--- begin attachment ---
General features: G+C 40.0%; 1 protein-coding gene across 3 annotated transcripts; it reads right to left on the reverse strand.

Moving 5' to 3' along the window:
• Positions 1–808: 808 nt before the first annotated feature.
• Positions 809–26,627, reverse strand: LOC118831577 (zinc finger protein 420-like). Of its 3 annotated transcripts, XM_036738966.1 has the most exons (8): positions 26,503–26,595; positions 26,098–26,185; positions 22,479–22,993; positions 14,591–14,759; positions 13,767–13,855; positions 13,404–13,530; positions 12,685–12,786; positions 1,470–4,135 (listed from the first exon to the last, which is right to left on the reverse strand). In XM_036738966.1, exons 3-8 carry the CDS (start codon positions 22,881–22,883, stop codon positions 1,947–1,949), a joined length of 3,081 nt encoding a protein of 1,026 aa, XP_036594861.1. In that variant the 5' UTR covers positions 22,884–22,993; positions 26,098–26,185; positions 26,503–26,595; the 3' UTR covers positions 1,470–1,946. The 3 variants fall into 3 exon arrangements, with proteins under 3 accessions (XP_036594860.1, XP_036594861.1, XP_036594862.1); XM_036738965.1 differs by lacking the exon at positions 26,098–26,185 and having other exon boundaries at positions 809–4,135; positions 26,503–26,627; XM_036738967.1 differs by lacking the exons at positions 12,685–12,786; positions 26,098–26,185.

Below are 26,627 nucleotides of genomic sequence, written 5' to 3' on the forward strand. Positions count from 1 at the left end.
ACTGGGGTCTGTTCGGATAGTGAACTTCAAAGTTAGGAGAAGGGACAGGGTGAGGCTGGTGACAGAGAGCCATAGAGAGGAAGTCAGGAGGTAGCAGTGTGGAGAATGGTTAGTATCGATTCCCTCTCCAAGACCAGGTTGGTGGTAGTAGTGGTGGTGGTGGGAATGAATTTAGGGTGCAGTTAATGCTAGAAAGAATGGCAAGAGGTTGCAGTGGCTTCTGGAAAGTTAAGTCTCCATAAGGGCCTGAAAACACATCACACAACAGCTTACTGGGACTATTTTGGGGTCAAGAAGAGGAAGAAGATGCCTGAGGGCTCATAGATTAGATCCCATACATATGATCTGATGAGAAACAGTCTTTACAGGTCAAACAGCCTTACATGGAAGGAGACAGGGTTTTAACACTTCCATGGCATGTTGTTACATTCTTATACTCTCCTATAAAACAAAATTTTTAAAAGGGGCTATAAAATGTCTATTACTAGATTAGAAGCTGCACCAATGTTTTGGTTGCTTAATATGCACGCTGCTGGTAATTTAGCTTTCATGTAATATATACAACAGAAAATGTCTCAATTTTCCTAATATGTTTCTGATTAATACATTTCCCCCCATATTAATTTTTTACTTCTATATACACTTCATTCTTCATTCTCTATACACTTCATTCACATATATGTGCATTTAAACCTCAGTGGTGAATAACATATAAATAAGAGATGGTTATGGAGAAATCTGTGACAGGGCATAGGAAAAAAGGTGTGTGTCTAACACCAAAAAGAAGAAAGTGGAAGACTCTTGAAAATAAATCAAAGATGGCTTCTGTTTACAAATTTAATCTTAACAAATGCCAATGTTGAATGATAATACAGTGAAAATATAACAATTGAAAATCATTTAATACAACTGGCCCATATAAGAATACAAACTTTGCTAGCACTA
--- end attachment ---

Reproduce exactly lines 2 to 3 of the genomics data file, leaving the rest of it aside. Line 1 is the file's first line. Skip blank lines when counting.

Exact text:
Moving 5' to 3' along the window:
• Positions 1–808: 808 nt before the first annotated feature.